My goal is to telecommute, look for a new job ASAP and save money from this job. It would be easier when looking for a new job to already have this schedule in place. (Although it’s a valid reason to leave if they won’t accommodate it.) Being without this job would be tight, but doable, and I’d be ready to take that step. Everyone's replaceable, but it's a job with a steep learning curve and it takes months to find someone who will/can do the job (due to the responsibility level and how underpaid it is.) My performance reviews are always positive.

Additionally, if you’re an employee, I’d love to hear how these conversations went with current (or even prospective) employers. Managers, how would you like your employees to approach you with this? If you’d rather not have it public, just tell me to Memail you and I’d be happy to!
posted by anonymous to Work & Money (7 answers total) 4 users marked this as a favorite
 
I'd bring up the health issues without naming ADA. (You can escalate later. Just make clear it's your main reason.) Also, be aware that they'll be concerned about fairness to others -- can you point to longer tenure, greater reliability, or some other reason you deserve to WFH in addition to the health issues? Finally, unless your supervisor is fairly seasoned, s/he may not be able to make this decision without consulting a supervisor or HR, so you may want to see if you can find the ability to hang in there past Monday.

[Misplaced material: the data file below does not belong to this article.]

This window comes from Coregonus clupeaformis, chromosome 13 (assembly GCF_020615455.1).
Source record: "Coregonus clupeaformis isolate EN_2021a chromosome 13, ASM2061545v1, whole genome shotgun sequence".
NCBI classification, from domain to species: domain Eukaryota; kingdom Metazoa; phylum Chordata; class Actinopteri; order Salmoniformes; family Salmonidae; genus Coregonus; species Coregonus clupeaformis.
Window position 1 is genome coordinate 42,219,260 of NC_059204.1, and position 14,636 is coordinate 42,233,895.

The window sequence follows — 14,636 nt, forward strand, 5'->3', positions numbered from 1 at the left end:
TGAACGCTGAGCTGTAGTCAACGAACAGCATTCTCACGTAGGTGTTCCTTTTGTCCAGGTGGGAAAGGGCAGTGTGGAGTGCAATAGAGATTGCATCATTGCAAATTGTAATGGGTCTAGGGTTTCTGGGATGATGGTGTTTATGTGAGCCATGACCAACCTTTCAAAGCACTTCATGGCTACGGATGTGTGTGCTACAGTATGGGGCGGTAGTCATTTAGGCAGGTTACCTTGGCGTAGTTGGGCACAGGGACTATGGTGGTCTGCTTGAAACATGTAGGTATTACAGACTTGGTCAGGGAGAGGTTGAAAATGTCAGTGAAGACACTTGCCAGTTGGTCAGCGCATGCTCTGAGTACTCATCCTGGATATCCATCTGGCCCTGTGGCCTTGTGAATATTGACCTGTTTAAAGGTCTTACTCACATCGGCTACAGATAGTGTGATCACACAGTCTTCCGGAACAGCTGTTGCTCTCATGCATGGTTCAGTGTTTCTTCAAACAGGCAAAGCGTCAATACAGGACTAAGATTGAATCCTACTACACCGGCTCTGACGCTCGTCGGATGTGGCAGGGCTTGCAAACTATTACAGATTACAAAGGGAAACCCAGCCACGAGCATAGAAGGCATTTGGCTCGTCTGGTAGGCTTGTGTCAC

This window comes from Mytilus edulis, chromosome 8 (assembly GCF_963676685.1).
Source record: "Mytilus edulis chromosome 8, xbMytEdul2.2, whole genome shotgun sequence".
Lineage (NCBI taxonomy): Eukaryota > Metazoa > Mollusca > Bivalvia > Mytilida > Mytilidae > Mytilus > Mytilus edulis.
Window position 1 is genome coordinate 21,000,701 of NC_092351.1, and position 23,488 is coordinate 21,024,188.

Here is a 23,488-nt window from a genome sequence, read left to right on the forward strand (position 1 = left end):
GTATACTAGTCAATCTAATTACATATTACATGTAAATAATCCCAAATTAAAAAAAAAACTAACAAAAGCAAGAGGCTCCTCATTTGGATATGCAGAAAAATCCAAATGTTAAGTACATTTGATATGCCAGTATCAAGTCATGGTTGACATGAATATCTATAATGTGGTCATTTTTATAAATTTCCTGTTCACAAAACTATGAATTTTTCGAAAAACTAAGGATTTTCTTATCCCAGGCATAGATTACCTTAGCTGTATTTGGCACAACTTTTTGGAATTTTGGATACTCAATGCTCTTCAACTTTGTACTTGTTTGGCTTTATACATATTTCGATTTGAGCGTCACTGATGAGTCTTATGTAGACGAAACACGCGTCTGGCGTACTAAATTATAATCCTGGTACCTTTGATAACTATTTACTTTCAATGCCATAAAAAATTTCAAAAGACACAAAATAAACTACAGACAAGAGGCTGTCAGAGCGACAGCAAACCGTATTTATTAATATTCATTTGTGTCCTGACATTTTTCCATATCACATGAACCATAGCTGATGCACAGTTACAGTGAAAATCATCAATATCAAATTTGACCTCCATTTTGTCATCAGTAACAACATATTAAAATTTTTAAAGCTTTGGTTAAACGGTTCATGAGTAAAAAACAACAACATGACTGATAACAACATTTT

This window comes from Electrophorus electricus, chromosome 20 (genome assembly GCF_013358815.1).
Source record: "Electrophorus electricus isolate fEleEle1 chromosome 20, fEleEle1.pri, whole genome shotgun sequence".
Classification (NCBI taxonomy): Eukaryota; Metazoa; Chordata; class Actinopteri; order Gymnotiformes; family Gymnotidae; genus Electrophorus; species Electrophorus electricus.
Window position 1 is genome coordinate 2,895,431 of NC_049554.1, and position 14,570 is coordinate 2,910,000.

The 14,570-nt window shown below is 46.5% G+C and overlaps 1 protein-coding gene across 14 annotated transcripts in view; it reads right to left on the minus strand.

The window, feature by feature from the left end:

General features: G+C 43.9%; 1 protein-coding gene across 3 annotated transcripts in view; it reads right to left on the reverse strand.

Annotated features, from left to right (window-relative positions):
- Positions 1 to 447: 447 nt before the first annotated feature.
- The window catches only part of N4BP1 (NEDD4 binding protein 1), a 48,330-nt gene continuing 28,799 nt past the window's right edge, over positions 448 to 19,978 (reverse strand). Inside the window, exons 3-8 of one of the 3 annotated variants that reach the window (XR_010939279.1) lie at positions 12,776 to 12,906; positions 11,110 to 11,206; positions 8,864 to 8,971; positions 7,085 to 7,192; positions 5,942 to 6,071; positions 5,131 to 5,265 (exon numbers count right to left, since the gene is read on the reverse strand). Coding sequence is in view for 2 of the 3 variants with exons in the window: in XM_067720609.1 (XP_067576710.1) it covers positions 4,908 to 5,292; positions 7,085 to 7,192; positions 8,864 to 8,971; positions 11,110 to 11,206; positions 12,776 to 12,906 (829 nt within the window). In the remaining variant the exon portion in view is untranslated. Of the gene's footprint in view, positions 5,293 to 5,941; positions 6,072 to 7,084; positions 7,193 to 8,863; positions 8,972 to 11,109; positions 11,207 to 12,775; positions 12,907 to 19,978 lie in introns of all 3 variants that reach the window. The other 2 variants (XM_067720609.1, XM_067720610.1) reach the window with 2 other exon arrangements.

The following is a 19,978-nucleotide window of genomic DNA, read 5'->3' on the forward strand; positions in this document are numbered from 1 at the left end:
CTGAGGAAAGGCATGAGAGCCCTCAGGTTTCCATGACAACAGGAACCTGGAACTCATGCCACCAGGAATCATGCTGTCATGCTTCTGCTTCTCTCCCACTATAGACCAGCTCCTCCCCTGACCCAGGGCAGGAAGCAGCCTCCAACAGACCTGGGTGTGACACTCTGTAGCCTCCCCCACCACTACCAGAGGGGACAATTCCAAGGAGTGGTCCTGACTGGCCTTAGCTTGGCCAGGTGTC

(Just my two cents -- no specialized knowledge of HR etc.)
posted by salvia at 9:39 AM on March 25, 2015


Talk to your doctor. If s/he writes an ADA letter on your behalf your employer really has no choice but to comply.
posted by COD at 9:48 AM on March 25, 2015


Do you have a doctor's note for this request? I would make sure to have that in-hand, so that you can cut that part of the conversation off at the pass.
posted by xingcat at 9:49 AM on March 25, 2015